Exhibit A of this might be Holder’s initial decision to hold 9/11 mastermind Khalid Sheikh Mohammed’s trial in federal court. But after political blowback, that appears almost certain to change to either a military trial or a civilian trial outside Manhattan.
The about-face came after months of defending the policy by the White House and the attorney general. Holder told the Senate Judiciary Committee last November, “Failure is not an option.” That guarantee is impossible to make and contradicts the basis of the original decision of civilian trials to maintain the constitutional principle of innocent until proven guilty.
While there were indications that sending KSM back to a military court was part of a deal with Republicans to close the Guantanamo Bay prison, Holder has yet to make a fi nal call on the trial’s venue.
Even New York Democratic Sen. Charles Schumer became frustrated with the delay, saying in April, “We know the administration is not going to hold the trial in New York. They should just say it already.”
In "Eric Holder: Whose Attorney General?" in the July issue of Townhall magazine, Fred Lucas examines the behavior Eric Holder, the DOJ and the staffers Holder and Obama have chosen to run the DOJ.
Here's an excerpt:
For those who issued the most dire warnings about Obama’s AG nomination, Holder has not disappointed. Aside from the KSM trial and commencing a probe of CIA interrogators, Holder defended his call to treat the Christmas Day bombing suspect as a “criminal.”Read the whole thing in the July issue.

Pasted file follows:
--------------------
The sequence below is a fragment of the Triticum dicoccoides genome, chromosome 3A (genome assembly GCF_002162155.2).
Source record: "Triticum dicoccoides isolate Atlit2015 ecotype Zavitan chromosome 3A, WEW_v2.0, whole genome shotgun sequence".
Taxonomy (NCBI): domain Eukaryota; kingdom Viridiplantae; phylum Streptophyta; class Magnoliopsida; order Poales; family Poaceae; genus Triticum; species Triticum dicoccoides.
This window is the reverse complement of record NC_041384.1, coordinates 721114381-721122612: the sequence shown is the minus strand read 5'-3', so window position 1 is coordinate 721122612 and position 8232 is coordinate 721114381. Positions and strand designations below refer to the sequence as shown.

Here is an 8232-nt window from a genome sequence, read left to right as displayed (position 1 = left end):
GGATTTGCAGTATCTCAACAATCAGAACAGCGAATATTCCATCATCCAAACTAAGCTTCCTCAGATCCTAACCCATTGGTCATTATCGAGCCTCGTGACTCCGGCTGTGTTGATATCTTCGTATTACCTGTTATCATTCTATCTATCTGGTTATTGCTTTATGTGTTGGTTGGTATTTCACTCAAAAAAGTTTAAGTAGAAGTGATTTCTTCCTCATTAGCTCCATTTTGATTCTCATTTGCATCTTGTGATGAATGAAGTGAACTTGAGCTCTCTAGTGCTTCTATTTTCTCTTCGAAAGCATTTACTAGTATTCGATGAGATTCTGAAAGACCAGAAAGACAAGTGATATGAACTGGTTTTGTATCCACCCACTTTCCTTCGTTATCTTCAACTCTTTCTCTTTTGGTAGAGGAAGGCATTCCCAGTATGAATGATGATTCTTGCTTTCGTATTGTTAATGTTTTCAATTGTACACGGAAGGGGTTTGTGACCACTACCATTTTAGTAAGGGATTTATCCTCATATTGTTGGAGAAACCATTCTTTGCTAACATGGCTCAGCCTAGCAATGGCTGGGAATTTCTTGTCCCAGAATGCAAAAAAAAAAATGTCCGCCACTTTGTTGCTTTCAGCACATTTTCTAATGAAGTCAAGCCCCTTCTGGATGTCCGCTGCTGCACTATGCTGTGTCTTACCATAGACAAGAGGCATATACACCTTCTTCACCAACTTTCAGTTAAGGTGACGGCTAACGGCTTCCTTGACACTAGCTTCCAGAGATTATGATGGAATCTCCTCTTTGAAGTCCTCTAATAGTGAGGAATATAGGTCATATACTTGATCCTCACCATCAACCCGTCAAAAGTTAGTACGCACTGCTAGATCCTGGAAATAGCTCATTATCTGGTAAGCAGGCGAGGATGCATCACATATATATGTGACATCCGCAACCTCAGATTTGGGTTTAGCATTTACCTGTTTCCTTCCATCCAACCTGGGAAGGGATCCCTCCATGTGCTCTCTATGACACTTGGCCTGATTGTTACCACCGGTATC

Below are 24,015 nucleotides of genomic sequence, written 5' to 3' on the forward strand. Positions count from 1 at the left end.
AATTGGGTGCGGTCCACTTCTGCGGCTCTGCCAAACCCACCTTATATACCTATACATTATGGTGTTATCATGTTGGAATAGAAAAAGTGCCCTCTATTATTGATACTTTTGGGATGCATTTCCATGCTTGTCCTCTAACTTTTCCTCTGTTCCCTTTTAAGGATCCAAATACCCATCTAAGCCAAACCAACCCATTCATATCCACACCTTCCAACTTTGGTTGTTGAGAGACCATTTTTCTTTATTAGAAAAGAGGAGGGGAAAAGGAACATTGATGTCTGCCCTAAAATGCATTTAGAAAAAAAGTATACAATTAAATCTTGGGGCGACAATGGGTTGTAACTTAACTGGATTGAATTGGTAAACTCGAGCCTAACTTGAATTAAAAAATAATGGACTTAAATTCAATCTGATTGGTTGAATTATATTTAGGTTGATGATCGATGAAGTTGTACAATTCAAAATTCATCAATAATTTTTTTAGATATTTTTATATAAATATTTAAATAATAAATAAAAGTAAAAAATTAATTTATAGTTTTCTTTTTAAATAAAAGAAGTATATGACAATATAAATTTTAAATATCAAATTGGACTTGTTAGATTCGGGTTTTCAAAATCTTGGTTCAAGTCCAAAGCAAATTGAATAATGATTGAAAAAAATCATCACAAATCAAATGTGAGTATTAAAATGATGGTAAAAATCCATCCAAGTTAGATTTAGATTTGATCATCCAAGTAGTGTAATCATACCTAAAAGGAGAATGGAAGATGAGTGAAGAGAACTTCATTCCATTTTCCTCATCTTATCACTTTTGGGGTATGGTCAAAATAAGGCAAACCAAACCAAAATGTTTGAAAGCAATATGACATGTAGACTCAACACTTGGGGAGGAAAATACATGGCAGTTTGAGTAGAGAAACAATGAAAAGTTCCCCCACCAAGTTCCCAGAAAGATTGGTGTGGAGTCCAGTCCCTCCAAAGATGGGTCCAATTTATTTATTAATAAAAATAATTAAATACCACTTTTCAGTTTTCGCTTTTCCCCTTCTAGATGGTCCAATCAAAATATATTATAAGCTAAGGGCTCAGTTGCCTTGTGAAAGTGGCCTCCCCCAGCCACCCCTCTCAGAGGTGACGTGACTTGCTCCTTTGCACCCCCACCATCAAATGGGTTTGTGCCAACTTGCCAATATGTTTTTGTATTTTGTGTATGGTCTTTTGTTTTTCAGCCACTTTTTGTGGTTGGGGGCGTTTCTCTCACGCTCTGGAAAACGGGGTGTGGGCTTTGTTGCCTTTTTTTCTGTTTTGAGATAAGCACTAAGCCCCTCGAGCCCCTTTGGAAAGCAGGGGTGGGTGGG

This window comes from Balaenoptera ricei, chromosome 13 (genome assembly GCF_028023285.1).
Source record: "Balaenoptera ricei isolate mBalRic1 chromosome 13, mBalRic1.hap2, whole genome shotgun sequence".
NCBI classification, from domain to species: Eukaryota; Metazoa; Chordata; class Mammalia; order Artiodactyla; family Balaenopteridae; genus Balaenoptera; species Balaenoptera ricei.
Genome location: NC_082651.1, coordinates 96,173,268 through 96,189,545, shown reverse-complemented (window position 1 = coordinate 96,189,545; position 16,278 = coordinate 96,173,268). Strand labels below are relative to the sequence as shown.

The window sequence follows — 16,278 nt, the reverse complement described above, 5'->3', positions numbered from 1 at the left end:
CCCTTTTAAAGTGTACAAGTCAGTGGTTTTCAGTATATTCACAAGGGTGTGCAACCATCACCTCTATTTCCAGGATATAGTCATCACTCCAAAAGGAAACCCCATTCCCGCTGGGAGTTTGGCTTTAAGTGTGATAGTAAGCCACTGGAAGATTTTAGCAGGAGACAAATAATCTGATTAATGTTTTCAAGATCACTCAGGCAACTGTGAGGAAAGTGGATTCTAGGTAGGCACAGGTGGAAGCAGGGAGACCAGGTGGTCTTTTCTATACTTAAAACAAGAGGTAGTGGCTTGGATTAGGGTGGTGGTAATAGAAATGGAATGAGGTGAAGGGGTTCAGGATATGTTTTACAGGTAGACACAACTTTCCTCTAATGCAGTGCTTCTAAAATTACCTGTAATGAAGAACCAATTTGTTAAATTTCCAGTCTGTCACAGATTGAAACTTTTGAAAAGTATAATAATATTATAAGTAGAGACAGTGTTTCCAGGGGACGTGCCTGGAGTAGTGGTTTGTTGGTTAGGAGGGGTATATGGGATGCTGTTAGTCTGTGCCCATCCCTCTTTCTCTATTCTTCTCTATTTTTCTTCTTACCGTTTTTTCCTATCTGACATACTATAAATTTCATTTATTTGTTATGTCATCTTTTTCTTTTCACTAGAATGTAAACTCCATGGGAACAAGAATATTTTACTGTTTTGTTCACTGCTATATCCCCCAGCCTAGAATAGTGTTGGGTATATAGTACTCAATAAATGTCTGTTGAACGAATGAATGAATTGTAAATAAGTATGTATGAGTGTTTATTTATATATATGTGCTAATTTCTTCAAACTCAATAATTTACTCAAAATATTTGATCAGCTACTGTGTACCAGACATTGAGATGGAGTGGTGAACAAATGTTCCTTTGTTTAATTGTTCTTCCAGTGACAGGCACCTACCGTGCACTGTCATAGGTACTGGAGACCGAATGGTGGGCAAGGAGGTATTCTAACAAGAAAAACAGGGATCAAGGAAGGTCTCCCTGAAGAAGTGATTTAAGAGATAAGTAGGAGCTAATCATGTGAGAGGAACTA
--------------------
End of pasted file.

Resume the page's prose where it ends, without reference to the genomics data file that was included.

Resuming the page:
“Neither advising Abdulmutallab of his Miranda rights nor granting him access to counsel prevents us from obtaining intelligence from him,” Holder wrote in a Feb. 3 letter to Senate Republican Leader Mitch McConnell, Ky. “On the contrary, history shows that the federal justice system is an extremely effective tool for gathering intelligence.”
Most of this could have been foretold given Holder’s shaky history.
After serving as the No. 2 man in the Clinton Justice Department—where he played a defi ning role in the pardons of fugitive fi nancier Marc Rich and the FALN terrorists—Holder went on to be a senior partner in the powerful fi rm of Covington & Burling.
Covington & Burling’s website boasts of winning the “Beacon of Justice” award from the National Legal Aid & Defender Association for its work defending Gitmo detainees. The fi rm has devoted more than 3,000 pro bono hours of legal work to 18 terrorism suspects at Gitmo, seeking to grant the detainees rights under the Fifth Amendment to the Constitution and under the Geneva conventions.
“Most of the men have been detained for approximately seven years. None have been charged with any crimes, and none have been accorded the protections of the Geneva Convention,” the Covington & Burling site says.
“In Boumediene v. Bush, 128 S. Ct. 2229 (2008), where we were co-counsel for 11 of the detainees, the Supreme Court held that the privilege of the writ of habeas corpus extends to detainees held at Guantanamo Bay. Following that decision, we have been preparing for habeas corpus hearings to be held in federal district court Washington, D.C., for 11 of our clients,” it continues.
Thus, there should have been little surprise that the Holder Justice Department would be staffed by at least nine lawyers who have defended or advocated for jihadists in American courts.
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